Scientists have revealed a biological connection between obesity and colorectal cancer, and they have identified an approved drug that might prevent the cancer from developing. The findings are published in Cancer Research.
Switching a hormone receptor back on may stop the spread of colorectal cancer.
People with obesity have a 50% greater risk of developing colorectal cancer than lean people. Continue reading
Source: Having more children slows down aging process — ScienceDaily
A study by Simon Fraser University researchers suggests that the number of children born to a woman influences the rate at which her body ages.
The study led by health sciences professor Pablo Nepomnaschy and postdoctoral researcher Cindy Barha found that women who give birth to more surviving children exhibited longer telomeres. Telomeres are the protective tips found at the end of each DNA strand and are indicative of cellular aging. Longer telomeres are integral to cell replication and are associated with longevity. Continue reading
Source: New ibuprofen patch delivers drug without risks posed by oral dose – Medical News Today
Ibuprofen is used by many people to relieve pain, lessen swelling and to reduce fever. Though there are many worrying side effects linked to overuse of the drug, a new ibuprofen patch has been developed that can deliver the drug at a consistent dose rate without the side effects linked to the oral form.
The new patch is transparent and adheres well to skin, even when the drug load reaches levels as high as 30% of the patch weight.
The patch was developed by researchers at the University of Warwick in the UK, led by research chemist Prof. David Haddleton.
The Food and Drug Administration (FDA) have recently strengthened the warning labels that accompany nonsteroidal anti-inflammatory drugs (NSAIDs) like ibuprofen. Continue reading
Source: Exercise and HF Prevention: Is More Better? | Medpage Today
Physical activity levels at two to four times the federally recommended minimum may reduce the risk of heart failure by 20% and 35% respectively, a meta-analysis of 12 large cohort studies has revealed.
The review also showed that there is a linear, dose-dependent, inverse association between physical activity and heart failure risk that was consistent across age, sex, and geographical region, according to Ambarish Pandey, MD, of the University of Texas Southwestern Medical Center in Dallas, and colleagues. Continue reading
Source: Can Loneliness Shorten Your Life?
Being lonely can trigger cellular changes in your body that increase your chances of getting ill and not living as long as you could have, according to a new study.
The risk applies to older people, past research suggests.
A leading charity for people over 60 in the United Kingdom says the findings underline the importance of treating loneliness as a major health problem. Continue reading
Source: Lewy body dementia: unrecognized and misdiagnosed – Medical News Today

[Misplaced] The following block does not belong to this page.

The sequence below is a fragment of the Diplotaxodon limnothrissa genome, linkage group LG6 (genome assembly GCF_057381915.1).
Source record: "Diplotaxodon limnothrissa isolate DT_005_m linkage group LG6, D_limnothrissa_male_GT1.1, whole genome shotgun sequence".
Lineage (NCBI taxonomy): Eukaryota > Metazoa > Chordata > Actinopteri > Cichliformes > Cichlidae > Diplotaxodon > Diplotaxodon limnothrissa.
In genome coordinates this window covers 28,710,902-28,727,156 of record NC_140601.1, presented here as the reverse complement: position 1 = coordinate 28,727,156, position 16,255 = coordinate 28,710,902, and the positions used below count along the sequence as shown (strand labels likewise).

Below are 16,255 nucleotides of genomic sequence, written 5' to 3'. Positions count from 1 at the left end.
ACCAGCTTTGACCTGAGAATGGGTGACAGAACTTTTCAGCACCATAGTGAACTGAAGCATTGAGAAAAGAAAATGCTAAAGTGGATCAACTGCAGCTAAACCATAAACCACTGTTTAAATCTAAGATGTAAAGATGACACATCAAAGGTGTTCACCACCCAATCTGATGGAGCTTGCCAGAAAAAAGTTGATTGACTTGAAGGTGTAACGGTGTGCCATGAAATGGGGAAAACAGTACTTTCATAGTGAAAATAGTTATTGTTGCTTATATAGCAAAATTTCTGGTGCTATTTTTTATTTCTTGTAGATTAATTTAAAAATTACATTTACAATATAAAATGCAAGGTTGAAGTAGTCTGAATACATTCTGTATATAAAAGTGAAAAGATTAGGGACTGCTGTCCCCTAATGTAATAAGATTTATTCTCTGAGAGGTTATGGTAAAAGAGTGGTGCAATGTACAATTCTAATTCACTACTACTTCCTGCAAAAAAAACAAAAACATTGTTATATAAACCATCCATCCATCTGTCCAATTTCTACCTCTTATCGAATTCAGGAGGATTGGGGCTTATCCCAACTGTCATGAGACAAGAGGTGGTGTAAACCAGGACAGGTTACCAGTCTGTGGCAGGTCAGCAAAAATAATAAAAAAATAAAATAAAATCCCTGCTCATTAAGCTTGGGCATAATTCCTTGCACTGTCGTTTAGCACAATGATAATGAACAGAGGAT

August last year saw the passing of much-loved actor and comedian Robin Williams. At the time, friends and colleagues of the star claimed that depression led him to take his own life. But earlier this week, his widow Susan said this was not the case; his death was the result of a debilitating brain disease known as Lewy body dementia.
It was recently revealed that late actor Robin Williams had Lewy body dementia, which his widow believes was responsible for his death.
“Lewy body dementia is what killed Robin,” Susan told ABC News. “It’s what took his life and that’s what I spent the last year trying to get to the bottom of, what took my husband’s life.”
Susan explained that it was during Williams’ autopsy that a coroner found signs of Lewy body dementia (LBD), and doctors who analyzed the autopsy report told her it was one of the most severe cases they had ever seen. Continue reading
Source: Soy diet may prevent osteoporosis in menopausal women – Medical News Today
A diet rich in the types of protein and isoflavones found in soybeans may protect women undergoing menopause against bone loss and osteoporosis.
The amount of isoflavone in the daily supplements that the women took is about the same as that consumed in an oriental diet, which is rich in soybean foods.
This was the preliminary finding of a study, by researchers from the University of Hull in the UK, presented at the Society for Endocrinology annual conference, which is being held this week in Edinburgh. Continue reading
Source: Senior Brain Boosters: Tips for Avoiding Age-Related Memory Loss
Everyone has memory blips from time to time — the word that’s on the very tip of your tongue, or the house keys that aren’t where you swear you left them. As you get older, these kinds of slip-ups may become even more common and frequent.
Yet you don’t have to resign yourself to memory loss. Try 9 simple steps that can help keep your brain sharp as you age. Continue reading
Source: Exercise to maintain a healthy brain while aging – Medical News Today
Structural deterioration of the brain associated with old age can be eased by long-term aerobic exercise starting in mid-life, according to research published in PLOS Biology.
Exercise from middle age can help prevent dementia later in life.